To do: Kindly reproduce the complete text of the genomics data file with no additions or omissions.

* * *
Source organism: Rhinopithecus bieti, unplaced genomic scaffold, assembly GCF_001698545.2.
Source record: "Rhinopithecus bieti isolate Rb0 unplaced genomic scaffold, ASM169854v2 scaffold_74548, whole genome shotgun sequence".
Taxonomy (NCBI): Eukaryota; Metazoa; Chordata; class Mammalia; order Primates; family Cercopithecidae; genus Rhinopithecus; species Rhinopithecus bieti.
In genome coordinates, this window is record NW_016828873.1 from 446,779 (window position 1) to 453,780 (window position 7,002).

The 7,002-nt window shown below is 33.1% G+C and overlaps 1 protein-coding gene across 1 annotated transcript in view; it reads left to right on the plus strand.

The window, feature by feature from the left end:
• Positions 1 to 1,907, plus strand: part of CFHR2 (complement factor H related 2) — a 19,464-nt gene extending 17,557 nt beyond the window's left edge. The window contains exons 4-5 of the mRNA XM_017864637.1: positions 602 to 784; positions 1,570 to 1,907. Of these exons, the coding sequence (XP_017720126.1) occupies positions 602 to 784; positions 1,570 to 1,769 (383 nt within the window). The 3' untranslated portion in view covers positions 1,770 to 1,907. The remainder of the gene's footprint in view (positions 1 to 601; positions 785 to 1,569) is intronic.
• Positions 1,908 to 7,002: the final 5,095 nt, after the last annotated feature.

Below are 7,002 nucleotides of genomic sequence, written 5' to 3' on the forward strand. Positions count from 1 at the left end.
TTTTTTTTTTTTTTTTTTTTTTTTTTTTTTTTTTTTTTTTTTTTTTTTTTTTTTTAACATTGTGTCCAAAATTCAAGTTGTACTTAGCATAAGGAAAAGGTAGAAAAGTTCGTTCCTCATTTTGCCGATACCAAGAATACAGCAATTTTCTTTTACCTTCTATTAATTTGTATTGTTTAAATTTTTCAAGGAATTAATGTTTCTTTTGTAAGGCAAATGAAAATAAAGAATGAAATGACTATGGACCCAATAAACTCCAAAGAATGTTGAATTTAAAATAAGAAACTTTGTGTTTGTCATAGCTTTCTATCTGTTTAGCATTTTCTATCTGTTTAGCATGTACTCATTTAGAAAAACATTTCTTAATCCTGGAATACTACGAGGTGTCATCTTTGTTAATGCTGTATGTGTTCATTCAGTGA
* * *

Source organism: Rhinopithecus bieti, unplaced genomic scaffold, assembly GCF_001698545.2.
Source record: "Rhinopithecus bieti isolate Rb0 unplaced genomic scaffold, ASM169854v2 scaffold_74548, whole genome shotgun sequence".
Taxonomy (NCBI): Eukaryota; Metazoa; Chordata; class Mammalia; order Primates; family Cercopithecidae; genus Rhinopithecus; species Rhinopithecus bieti.
In genome coordinates, this window is record NW_016828873.1 from 446,779 (window position 1) to 453,780 (window position 7,002).

The 7,002-nt window shown below is 33.1% G+C and overlaps 1 protein-coding gene across 1 annotated transcript in view; it reads left to right on the plus strand.

The window, feature by feature from the left end:
• Positions 1 to 1,907, plus strand: part of CFHR2 (complement factor H related 2) — a 19,464-nt gene extending 17,557 nt beyond the window's left edge. The window contains exons 4-5 of the mRNA XM_017864637.1: positions 602 to 784; positions 1,570 to 1,907. Of these exons, the coding sequence (XP_017720126.1) occupies positions 602 to 784; positions 1,570 to 1,769 (383 nt within the window). The 3' untranslated portion in view covers positions 1,770 to 1,907. The remainder of the gene's footprint in view (positions 1 to 601; positions 785 to 1,569) is intronic.
• Positions 1,908 to 7,002: the final 5,095 nt, after the last annotated feature.

Below are 7,002 nucleotides of genomic sequence, written 5' to 3' on the forward strand. Positions count from 1 at the left end.
TTTTTTTTTTTTTTTTTTTTTTTTTTTTTTTTTTTTTTTTTTTTTTTTTTTTTTTAACATTGTGTCCAAAATTCAAGTTGTACTTAGCATAAGGAAAAGGTAGAAAAGTTCGTTCCTCATTTTGCCGATACCAAGAATACAGCAATTTTCTTTTACCTTCTATTAATTTGTATTGTTTAAATTTTTCAAGGAATTAATGTTTCTTTTGTAAGGCAAATGAAAATAAAGAATGAAATGACTATGGACCCAATAAACTCCAAAGAATGTTGAATTTAAAATAAGAAACTTTGTGTTTGTCATAGCTTTCTATCTGTTTAGCATTTTCTATCTGTTTAGCATGTACTCATTTAGAAAAACATTTCTTAATCCTGGAATACTACGAGGTGTCATCTTTGTTAATGCTGTATGTGTTCATTCAGTGA